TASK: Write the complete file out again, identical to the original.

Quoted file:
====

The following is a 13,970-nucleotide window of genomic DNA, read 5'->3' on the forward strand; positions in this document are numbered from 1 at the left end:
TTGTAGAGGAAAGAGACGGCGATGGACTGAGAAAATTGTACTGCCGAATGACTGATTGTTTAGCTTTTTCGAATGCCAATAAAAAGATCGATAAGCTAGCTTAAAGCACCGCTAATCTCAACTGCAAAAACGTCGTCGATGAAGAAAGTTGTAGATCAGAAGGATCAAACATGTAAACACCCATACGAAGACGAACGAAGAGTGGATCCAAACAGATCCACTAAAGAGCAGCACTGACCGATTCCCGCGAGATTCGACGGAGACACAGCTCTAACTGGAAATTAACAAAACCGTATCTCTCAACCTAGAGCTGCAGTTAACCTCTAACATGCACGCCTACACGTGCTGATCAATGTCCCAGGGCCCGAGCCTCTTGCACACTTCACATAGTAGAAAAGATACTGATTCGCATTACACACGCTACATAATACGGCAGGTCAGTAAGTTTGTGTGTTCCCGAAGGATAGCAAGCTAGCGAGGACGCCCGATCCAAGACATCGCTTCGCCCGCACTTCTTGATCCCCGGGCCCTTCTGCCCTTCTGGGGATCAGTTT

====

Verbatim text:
The following is a 13,970-nucleotide window of genomic DNA, read 5'->3' on the forward strand; positions in this document are numbered from 1 at the left end:
TTGTAGAGGAAAGAGACGGCGATGGACTGAGAAAATTGTACTGCCGAATGACTGATTGTTTAGCTTTTTCGAATGCCAATAAAAAGATCGATAAGCTAGCTTAAAGCACCGCTAATCTCAACTGCAAAAACGTCGTCGATGAAGAAAGTTGTAGATCAGAAGGATCAAACATGTAAACACCCATACGAAGACGAACGAAGAGTGGATCCAAACAGATCCACTAAAGAGCAGCACTGACCGATTCCCGCGAGATTCGACGGAGACACAGCTCTAACTGGAAATTAACAAAACCGTATCTCTCAACCTAGAGCTGCAGTTAACCTCTAACATGCACGCCTACACGTGCTGATCAATGTCCCAGGGCCCGAGCCTCTTGCACACTTCACATAGTAGAAAAGATACTGATTCGCATTACACACGCTACATAATACGGCAGGTCAGTAAGTTTGTGTGTTCCCGAAGGATAGCAAGCTAGCGAGGACGCCCGATCCAAGACATCGCTTCGCCCGCACTTCTTGATCCCCGGGCCCTTCTGCCCTTCTGGGGATCAGTTT